This Day in Duluth Archive

Use our search function to find “This Day” entries for a specific day of the year. Spell out the month and include a comma after the date numeral, do not include a year, and place it all within quotation marks, like this: “May 1,”.

August 15, 1869: Atlantic magazine reporter arrives in Duluth

On this day in Duluth Township in 1869, Atlantic reporter John Townsend Trowbridge arrived at the Head of the Lakes via a steamboat the citizens of Duluth had sent up the St. Louis River to Thompson, the extant of the Lake Superior and Mississippi Railroad at the time. He spent a week in Duluth, a…

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August 14, 1962: Duluth Mayor E. Clifford Mork dies in office

On this day in Duluth in 1962, Duluth Mayor E. Clifford Mork, 57, died suddenly at his home at 2:30 a.m. Newspapers reports gave no cause for Mork’s death, and his personal physician only said that the mayor had no history of heart ailments. The mayor was a Duluth native, a 1922 graduate of Duluth’s…

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August 13, 1899: Legendary baseball manager picks two Duluthians

On this day in Duluth in 1899, Charles Comiskey—then manager of the St. Paul Saints baseball team—left Duluth after signing two local boys to pitch and catch for his squad. Pitcher Roy Peterson and a catcher named Ritter (sportswriters of the time were notorious for omitting first names, as you will see) were to report…

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August 12, 1896: Third drowning in two days

On this day in Duluth in 1896, the Duluth News Tribune reported the drowning of a twelve-year-old boy named Cameron in Chester Creek, the third drowning in two days and another in a string of water-related tragedies in the Zenith City that summer. The previous day a fourteen-year-old was swimming near the Interstate Bridge when…

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August 11, 1906: Steamer Troy wrecks Interstate Bridge

On this day in Duluth in 1906, the steamer Troy, piloted by Captain Robert Murray, rammed the Interstate Bridge at 1 a.m. The 398-foot, 3,665-ton vessel knocked a 200-foot piece of steel into the bay and buckled the northern span, which collapsed, blocking all traffic on the bay and trapping thirty-three ships inside the upper…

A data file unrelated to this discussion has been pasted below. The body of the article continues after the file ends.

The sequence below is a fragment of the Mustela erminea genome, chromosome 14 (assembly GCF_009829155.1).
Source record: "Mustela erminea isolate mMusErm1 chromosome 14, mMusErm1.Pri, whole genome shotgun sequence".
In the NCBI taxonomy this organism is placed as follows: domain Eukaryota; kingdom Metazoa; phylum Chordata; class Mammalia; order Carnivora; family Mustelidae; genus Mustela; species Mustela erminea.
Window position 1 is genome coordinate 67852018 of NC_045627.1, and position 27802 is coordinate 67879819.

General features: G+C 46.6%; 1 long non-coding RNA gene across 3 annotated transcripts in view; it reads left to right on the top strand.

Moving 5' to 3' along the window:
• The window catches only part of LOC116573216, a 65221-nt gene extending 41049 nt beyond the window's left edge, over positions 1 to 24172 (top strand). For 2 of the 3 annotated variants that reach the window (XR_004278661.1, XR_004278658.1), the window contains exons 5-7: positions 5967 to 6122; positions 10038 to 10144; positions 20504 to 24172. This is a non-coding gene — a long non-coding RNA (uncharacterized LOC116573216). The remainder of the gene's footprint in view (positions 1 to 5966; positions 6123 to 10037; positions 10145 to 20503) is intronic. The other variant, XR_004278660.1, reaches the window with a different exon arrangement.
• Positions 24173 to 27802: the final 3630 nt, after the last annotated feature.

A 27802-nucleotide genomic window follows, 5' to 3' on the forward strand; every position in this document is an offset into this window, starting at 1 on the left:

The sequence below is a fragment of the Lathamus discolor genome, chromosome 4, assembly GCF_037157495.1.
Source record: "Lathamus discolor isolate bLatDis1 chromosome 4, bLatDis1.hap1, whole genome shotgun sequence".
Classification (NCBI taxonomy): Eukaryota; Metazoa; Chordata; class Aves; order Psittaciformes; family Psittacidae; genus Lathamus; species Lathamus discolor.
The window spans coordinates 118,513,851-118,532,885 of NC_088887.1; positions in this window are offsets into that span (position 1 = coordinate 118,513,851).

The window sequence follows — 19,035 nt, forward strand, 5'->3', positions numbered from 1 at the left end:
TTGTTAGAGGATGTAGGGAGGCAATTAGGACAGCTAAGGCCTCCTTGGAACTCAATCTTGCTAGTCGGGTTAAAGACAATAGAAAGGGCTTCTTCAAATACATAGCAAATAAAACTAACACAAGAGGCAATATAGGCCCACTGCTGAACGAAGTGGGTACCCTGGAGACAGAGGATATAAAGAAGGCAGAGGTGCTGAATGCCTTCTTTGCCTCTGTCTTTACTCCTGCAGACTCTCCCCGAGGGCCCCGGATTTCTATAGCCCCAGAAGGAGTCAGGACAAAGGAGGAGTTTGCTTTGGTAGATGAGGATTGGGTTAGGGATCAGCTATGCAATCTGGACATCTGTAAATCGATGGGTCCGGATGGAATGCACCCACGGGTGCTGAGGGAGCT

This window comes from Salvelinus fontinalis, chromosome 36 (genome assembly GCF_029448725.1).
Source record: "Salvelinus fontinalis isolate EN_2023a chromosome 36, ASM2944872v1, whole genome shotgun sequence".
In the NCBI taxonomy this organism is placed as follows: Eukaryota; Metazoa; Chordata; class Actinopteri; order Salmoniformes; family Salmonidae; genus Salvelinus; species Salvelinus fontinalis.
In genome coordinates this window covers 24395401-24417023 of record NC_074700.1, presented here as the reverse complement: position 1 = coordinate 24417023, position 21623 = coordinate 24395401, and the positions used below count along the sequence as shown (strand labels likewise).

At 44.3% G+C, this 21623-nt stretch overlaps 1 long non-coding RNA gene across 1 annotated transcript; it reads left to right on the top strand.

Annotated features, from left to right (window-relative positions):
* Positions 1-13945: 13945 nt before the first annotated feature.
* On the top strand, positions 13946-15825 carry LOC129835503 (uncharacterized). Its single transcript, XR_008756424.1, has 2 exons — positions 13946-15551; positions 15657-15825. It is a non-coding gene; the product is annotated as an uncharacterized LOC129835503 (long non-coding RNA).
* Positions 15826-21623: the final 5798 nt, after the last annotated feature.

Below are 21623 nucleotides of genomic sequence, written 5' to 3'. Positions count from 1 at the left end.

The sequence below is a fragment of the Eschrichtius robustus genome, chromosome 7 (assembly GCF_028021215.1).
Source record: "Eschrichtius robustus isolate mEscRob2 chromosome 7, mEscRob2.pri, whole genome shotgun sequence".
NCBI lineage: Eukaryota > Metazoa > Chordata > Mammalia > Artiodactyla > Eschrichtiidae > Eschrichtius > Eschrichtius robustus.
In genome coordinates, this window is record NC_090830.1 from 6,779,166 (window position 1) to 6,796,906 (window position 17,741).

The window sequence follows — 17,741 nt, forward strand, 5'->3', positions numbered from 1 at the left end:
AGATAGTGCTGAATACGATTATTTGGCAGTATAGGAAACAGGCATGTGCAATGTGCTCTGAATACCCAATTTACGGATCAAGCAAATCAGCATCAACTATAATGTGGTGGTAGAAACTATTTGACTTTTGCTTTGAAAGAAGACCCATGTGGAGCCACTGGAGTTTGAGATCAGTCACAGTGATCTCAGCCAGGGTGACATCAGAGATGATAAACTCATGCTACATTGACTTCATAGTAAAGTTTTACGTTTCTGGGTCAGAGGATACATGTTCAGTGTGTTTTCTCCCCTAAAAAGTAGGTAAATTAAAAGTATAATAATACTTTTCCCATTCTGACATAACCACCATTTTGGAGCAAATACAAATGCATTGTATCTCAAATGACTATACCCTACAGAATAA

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August 10, 1904: Masons lay cornerstone for new Masonic Temple

On this day in Duluth in 1904, hundreds of Masons dressed “in full regalia” gathered at the southwest corner of Lake Avenue and Second Street to witness Minnesota Grand Master (and prominent Duluthian) William McGgonagle lay the cornerstone for the new Duluth Masonic Temple at 4 West Second Street. Before that, the Masons had gathered…

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August 9, 1870: Duluth council passes bond for ship canal

On this day in 1870, Duluth’s Common Council (akin to today’s City Council) voted to take on a $50,000 bond to dig a ship canal. The bond was essentially an agreement with the Lake Superior & Mississippi Railroad and the Banking House of Jay Cooke to loan the city $50,000 to hire a dredging tug…

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August 8, 1869: Birth of Colonel Hubert Eva

On this day in 1869, future Duluthian Colonel Hubert V. Eva was born in Cornwall, England. Eva was the last surviving veteran of the Indian Campaigns. Often called an “Ex-Indian Fighter” by the press, Eva did not care for the term. “It was rather foolish,” Eva said of the battles. “You don’t hunt people like…

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August 7, 1912: Sinking of the James Gayley

On this day in 1912, the Cleveland Steamship Company’s freighter James Gayley sank on her way to Duluth from Buffalo, New York, with a load of coal. The vessel was forty-three miles east of Manitou Island near the tip of Michigan’s Keewena Peninsula navigating a thick fog at 1:35 a.m. when she collided with the…

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August 6, 1885: Minnesota Point Lighthouse shuts down

On this day in Duluth in 1885, operation of the 1858 Minnesota Point Lighthouse ceased. Built to guide mariners through the Superior Entry (the convergence of the Nemadji and St. Louis rivers between Minnesota and Wisconsin Point), the structure had problems from the start: it leaked, and the plaster covering its bricks fell off in…

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